The same 2004 report goes on to express concern that alcohol is generally sold more cheaply in developing countries, especially in Africa, noting that relative to national wealth, "one beer in Europe costs the same as nine beers in Africa."

The Yaoundé Conference's call for action also echoes the findings of the Africa Regional Director's report entitled "HARMFUL USE OF ALCOHOL IN THE WHO AFRICAN REGION: SITUATION ANALYSIS AND PRESPECTIVES" , which was discussed by the Africa Regional Committee at its 2007 meeting in Brazzaville, where it was concluded that:

"The enormous cost of harmful use of alcohol in terms of health and social harms cannot be ignored and calls for regulation of alcohol. In the majority of African countries, regulatory and legislative mechanisms regarding trade, industrial and agricultural decisions on alcohol that consider public health, advertising and marketing, availability, pricing and illicit marketing do not exist or are not enforced".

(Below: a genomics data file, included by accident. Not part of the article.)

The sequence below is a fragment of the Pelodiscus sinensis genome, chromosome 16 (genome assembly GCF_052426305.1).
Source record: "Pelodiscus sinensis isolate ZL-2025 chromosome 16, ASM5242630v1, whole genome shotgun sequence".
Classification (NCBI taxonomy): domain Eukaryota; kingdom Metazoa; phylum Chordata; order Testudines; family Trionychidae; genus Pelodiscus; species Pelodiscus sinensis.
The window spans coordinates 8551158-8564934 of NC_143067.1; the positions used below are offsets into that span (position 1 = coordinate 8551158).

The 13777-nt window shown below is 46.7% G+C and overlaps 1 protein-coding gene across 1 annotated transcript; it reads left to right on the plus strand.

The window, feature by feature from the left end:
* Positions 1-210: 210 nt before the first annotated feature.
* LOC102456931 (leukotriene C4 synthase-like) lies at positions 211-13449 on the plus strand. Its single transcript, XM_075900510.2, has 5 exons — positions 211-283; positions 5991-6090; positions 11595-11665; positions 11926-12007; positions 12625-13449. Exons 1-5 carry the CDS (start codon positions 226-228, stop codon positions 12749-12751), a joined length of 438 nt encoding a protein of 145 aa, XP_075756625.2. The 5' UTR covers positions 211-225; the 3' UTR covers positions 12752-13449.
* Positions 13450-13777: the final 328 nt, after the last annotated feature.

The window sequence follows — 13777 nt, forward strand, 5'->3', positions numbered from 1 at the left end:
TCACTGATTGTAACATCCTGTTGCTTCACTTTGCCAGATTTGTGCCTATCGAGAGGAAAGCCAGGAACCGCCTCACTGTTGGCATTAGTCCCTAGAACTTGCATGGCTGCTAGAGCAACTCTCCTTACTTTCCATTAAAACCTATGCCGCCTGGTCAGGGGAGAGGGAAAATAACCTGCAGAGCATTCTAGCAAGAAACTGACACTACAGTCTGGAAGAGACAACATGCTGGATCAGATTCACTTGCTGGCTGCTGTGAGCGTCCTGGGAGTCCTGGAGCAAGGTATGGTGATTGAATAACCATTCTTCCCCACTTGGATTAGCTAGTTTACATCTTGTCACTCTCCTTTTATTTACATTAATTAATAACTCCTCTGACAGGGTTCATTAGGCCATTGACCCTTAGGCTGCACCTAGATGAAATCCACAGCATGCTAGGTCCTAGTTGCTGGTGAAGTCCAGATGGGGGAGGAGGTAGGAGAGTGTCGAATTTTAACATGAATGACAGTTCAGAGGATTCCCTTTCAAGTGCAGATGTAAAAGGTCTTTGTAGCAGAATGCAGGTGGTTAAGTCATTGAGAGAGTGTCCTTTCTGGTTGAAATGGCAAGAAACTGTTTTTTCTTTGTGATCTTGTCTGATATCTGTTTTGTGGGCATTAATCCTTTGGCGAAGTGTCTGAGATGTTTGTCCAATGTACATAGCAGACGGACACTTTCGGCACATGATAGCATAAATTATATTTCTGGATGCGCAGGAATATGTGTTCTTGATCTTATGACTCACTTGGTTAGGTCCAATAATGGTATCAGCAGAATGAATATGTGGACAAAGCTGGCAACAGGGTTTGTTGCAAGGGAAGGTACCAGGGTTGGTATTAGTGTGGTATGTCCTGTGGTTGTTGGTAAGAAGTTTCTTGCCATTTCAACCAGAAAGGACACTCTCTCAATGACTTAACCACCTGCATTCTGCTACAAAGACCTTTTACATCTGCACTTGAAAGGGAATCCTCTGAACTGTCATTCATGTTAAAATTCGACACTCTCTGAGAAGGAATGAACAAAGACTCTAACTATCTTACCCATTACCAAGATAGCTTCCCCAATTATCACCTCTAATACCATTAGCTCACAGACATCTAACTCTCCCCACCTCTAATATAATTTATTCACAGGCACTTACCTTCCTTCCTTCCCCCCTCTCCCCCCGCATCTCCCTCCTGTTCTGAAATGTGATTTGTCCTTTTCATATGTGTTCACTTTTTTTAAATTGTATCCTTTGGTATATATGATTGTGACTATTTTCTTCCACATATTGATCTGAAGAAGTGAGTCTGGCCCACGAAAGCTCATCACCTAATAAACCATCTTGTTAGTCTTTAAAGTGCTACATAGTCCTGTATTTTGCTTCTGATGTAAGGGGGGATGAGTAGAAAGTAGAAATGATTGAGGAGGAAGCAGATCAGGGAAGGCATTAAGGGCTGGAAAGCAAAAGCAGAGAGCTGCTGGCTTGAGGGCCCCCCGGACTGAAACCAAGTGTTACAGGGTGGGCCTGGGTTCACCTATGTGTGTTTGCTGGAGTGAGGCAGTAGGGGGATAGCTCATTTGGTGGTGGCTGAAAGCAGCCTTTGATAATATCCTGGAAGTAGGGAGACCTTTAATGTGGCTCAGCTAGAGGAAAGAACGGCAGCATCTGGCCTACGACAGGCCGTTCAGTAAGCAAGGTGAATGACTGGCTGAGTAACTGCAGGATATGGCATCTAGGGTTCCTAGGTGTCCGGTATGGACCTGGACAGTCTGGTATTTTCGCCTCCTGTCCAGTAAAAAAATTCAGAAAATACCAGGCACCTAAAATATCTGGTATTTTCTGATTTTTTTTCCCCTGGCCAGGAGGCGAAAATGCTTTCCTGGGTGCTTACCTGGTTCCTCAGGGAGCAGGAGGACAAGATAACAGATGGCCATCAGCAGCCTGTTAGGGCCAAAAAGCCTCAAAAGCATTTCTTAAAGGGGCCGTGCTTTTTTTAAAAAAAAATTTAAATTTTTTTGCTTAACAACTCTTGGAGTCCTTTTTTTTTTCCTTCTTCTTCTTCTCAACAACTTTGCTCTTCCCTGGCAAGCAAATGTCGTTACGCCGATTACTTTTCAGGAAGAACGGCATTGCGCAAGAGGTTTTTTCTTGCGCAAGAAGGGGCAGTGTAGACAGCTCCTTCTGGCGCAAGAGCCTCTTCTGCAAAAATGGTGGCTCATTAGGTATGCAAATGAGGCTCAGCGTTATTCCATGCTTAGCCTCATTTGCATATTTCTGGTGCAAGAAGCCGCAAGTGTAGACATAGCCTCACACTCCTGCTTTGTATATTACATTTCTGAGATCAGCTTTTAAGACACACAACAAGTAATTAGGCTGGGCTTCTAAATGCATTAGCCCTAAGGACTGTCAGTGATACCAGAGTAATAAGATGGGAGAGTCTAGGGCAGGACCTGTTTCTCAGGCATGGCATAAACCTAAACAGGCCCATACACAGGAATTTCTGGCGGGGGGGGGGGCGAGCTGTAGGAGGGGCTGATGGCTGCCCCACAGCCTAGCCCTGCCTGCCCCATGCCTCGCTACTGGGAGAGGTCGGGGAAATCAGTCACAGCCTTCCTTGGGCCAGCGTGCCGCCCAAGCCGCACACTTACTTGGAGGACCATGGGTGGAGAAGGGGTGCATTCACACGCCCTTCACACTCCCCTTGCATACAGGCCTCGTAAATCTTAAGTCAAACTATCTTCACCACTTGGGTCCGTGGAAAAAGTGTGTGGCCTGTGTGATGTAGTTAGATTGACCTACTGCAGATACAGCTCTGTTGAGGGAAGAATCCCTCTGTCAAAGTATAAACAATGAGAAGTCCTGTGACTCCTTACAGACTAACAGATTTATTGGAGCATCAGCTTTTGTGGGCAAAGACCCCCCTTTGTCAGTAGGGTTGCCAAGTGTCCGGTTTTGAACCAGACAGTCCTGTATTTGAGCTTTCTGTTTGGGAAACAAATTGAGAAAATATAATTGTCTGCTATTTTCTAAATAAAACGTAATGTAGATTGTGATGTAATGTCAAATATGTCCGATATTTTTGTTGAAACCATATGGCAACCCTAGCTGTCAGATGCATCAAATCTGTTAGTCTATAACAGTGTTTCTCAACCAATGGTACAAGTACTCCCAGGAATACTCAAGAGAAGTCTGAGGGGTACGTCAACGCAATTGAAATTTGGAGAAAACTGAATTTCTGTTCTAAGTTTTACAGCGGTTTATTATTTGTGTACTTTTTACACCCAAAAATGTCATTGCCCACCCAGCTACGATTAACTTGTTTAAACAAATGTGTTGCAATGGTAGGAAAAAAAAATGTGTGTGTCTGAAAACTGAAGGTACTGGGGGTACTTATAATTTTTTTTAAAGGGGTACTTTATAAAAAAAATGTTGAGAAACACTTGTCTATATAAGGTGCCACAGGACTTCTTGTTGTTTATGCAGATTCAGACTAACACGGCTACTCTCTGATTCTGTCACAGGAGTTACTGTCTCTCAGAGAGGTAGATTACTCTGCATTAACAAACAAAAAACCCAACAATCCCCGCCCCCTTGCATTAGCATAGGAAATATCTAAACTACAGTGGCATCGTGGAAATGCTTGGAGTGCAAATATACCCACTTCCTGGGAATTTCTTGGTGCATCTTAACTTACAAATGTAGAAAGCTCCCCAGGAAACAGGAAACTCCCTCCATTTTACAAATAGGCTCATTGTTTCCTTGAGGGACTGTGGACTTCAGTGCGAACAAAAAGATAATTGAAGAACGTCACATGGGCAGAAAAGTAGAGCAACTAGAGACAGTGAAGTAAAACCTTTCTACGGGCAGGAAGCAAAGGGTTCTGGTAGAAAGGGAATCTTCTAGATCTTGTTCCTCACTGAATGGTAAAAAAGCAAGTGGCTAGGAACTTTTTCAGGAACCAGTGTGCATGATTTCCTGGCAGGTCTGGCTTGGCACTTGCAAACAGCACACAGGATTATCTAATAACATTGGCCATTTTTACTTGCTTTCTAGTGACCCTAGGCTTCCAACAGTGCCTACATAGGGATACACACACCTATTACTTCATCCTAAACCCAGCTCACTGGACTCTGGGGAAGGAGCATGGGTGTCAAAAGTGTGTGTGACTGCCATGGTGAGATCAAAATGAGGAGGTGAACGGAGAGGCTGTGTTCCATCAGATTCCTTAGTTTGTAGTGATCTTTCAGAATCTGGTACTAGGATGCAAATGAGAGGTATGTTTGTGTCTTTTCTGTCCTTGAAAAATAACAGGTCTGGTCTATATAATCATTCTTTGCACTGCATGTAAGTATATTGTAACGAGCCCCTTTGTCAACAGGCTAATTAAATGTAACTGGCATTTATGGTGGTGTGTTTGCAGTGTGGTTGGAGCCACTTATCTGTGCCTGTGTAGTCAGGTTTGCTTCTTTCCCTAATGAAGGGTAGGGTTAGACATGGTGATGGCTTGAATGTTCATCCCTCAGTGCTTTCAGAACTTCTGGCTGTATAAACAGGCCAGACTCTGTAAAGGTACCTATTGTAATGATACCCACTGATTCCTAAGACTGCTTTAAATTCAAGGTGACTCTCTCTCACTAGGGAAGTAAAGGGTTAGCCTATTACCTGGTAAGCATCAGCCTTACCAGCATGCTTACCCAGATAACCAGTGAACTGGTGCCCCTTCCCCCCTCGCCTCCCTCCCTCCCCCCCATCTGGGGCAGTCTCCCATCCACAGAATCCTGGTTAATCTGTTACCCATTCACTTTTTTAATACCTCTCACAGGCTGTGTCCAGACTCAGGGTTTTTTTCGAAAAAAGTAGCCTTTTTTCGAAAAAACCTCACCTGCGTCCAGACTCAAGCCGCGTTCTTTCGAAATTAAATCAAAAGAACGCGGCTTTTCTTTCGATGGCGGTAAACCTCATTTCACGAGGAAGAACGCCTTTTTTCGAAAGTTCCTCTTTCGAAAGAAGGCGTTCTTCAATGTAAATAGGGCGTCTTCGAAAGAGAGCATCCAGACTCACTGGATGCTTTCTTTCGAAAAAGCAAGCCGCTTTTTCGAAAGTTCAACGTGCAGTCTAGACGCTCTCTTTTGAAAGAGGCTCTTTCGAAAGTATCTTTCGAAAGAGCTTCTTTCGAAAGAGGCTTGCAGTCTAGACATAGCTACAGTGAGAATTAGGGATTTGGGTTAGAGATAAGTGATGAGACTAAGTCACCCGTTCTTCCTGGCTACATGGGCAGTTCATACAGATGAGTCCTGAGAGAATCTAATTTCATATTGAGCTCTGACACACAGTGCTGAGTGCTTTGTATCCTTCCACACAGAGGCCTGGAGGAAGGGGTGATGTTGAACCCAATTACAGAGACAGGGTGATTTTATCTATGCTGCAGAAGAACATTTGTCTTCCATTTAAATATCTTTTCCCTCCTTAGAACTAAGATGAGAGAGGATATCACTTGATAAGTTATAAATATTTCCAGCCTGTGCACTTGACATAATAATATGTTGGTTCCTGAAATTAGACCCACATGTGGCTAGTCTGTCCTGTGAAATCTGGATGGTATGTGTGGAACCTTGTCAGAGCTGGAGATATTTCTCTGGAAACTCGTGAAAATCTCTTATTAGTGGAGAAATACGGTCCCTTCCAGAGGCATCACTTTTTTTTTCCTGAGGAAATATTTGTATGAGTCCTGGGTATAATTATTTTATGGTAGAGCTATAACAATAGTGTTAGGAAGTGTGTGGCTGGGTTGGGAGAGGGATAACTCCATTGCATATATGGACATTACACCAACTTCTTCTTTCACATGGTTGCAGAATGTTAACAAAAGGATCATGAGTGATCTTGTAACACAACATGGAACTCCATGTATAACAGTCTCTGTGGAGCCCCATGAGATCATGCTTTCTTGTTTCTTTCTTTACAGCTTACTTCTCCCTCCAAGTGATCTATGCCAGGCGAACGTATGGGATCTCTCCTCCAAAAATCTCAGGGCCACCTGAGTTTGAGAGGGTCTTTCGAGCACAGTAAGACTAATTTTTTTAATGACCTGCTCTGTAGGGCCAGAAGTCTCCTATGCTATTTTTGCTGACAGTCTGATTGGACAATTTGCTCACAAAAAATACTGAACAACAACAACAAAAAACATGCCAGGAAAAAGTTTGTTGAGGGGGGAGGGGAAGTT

The Brazzaville report goes on to conclude that alcohol abuse is having a significant social and economic impact on the continent, resulting in family disruption, child abuse and neglect, malnutrition, work problems, violence, crime, social stigmatization and poverty.

In the case of South Africa, the Brazzaville report further cites evidence that the resulting cost to the economy of alcohol abuse is estimated to be about US 1.7 billion per annum or 2% of the Gross Domestic Product.

It also observes that: "Studies in Africa have shown increasing evidence linking alcohol consumption with high-risk sexual behaviour, infection with HIV and other sexually transmitted infections, and reduced adherence to anti-retroviral and tuberculosis treatment."